What’s the recipe for rising prices in an artist’s market? A long, successful career, strong museum interest, a compelling story, a big museum retrospective—and new work.
That’s all happening with Vija Celmins, the New York Times explains, even as she works at a deliberate pace:
If you’re a fan, waiting out that wrestling match can be excruciating. She works with all the haste of a medieval illuminator. But after a hiatus of almost seven years since her last exhibition, she is returning with a new body of work, at Matthew Marks (522 West 22nd Street in Chelsea), her first show there, opening on Friday. In a sense, it serves as a warm-up for a far bigger one, the first full retrospective of her work in more than 20 years, organized by the San Francisco Museum of Modern Art, where it will open at the end of 2018 before traveling to the Met Breuer, the show’s co-organizer, in 2019. […]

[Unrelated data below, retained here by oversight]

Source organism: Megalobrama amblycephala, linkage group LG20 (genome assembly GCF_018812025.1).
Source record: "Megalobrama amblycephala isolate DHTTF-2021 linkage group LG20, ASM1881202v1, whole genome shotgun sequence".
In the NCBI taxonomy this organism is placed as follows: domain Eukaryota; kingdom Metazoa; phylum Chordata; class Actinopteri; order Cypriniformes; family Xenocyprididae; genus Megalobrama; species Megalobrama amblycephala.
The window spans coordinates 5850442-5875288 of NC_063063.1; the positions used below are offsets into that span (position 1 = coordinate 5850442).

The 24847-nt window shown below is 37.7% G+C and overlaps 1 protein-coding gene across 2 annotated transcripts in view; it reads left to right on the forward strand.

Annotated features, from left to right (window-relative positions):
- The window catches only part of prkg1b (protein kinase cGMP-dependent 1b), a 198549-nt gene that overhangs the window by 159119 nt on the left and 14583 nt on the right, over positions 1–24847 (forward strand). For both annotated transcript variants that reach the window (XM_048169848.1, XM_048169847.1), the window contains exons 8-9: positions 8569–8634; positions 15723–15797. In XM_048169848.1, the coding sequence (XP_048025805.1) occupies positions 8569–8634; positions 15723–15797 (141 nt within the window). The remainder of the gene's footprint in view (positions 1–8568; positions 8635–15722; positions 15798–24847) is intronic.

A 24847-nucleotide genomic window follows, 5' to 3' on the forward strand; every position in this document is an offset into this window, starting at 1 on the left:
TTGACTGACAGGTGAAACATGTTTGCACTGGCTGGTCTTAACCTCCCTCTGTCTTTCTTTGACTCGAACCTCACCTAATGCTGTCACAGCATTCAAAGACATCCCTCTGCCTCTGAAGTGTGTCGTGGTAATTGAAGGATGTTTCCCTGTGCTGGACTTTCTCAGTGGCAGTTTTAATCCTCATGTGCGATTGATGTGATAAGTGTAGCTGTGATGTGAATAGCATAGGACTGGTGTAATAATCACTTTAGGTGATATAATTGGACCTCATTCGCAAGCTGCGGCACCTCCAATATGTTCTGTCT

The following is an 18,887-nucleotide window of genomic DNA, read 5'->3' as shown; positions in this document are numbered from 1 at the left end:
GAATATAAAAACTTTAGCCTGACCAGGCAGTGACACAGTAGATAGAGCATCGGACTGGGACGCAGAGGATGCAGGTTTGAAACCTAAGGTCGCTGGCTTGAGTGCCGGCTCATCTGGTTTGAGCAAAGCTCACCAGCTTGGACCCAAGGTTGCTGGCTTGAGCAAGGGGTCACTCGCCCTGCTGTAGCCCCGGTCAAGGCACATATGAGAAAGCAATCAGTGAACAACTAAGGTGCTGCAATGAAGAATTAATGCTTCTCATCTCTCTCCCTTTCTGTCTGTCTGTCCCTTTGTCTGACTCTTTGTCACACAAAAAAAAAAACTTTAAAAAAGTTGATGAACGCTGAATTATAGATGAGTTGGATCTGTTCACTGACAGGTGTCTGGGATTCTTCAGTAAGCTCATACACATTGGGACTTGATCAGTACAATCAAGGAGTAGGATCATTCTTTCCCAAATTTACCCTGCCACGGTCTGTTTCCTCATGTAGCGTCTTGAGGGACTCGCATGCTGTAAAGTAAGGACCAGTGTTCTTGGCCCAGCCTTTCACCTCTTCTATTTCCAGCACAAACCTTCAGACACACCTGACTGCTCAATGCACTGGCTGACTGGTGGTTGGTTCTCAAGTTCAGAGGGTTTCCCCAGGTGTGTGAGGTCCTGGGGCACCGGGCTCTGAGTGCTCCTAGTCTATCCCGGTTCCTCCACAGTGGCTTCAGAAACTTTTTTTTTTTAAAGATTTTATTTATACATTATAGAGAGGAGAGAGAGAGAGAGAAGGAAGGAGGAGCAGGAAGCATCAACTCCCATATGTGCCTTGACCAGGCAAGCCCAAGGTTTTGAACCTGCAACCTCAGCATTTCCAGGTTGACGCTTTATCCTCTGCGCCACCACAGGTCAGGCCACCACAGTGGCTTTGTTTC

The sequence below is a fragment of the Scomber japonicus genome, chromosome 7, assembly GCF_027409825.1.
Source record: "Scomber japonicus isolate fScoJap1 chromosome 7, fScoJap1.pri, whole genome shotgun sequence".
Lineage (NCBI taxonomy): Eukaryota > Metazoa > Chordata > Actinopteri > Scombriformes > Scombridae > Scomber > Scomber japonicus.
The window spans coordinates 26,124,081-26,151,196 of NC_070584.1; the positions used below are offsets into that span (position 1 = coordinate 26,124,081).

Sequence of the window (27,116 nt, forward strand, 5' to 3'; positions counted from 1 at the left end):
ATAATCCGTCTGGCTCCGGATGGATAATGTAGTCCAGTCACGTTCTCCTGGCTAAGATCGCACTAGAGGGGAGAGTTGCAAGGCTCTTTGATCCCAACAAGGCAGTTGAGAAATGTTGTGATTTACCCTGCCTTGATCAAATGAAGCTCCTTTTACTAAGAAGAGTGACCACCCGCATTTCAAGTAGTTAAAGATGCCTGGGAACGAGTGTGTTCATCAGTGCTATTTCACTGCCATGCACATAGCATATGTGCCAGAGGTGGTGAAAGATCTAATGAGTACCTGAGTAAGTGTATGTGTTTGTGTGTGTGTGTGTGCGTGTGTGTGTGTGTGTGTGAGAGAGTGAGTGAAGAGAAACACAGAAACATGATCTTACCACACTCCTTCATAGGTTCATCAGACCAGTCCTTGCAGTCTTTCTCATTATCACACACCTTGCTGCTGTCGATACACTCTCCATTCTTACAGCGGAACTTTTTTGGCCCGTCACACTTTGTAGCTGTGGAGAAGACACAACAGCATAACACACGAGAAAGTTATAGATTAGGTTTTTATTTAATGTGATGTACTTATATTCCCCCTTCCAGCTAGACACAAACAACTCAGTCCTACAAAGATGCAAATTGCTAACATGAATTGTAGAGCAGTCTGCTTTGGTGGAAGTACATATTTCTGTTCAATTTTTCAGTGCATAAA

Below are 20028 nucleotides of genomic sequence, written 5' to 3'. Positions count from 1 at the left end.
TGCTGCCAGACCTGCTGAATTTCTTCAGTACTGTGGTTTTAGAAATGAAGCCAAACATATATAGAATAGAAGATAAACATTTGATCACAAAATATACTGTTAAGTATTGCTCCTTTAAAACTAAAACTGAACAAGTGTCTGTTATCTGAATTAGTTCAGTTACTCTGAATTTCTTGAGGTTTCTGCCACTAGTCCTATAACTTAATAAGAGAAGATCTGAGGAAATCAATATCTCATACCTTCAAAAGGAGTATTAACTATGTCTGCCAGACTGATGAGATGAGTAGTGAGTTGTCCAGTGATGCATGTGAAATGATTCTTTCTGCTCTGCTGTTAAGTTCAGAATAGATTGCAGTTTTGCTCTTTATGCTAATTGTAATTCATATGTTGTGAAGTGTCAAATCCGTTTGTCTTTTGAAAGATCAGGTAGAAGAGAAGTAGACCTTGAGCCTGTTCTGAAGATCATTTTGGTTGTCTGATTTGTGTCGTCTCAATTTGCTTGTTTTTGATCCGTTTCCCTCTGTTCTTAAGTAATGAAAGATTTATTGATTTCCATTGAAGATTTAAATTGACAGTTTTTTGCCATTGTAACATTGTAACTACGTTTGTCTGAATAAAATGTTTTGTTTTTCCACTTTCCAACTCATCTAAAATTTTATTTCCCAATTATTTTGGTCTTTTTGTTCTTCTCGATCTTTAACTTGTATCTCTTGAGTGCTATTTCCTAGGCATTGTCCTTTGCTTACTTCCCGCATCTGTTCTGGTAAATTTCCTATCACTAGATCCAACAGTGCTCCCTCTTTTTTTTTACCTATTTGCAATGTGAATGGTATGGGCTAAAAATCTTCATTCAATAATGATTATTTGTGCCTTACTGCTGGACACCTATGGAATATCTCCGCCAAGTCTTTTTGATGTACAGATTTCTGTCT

Gary Garrels, the senior curator of painting and sculpture at the San Francisco Museum of Modern Art, said that during his more than 30 years as a curator, at several museums, he has tried at every opportunity to increase public holdings of Ms. Celmins’s work.“It was tough, because dealers would tell you, ‘There’s just nothing available!’ And that was before her prices increased. Now you really have to get yourself into a position to acquire if the opportunity comes.” (Last year a Celmins ocean drawing, from 1969, sold for $2.9 million at auction, believed to be a record for a drawing by a woman.)
The Artist Vija Celmins Conjures Sea and Sky With a Brush (The New York Times)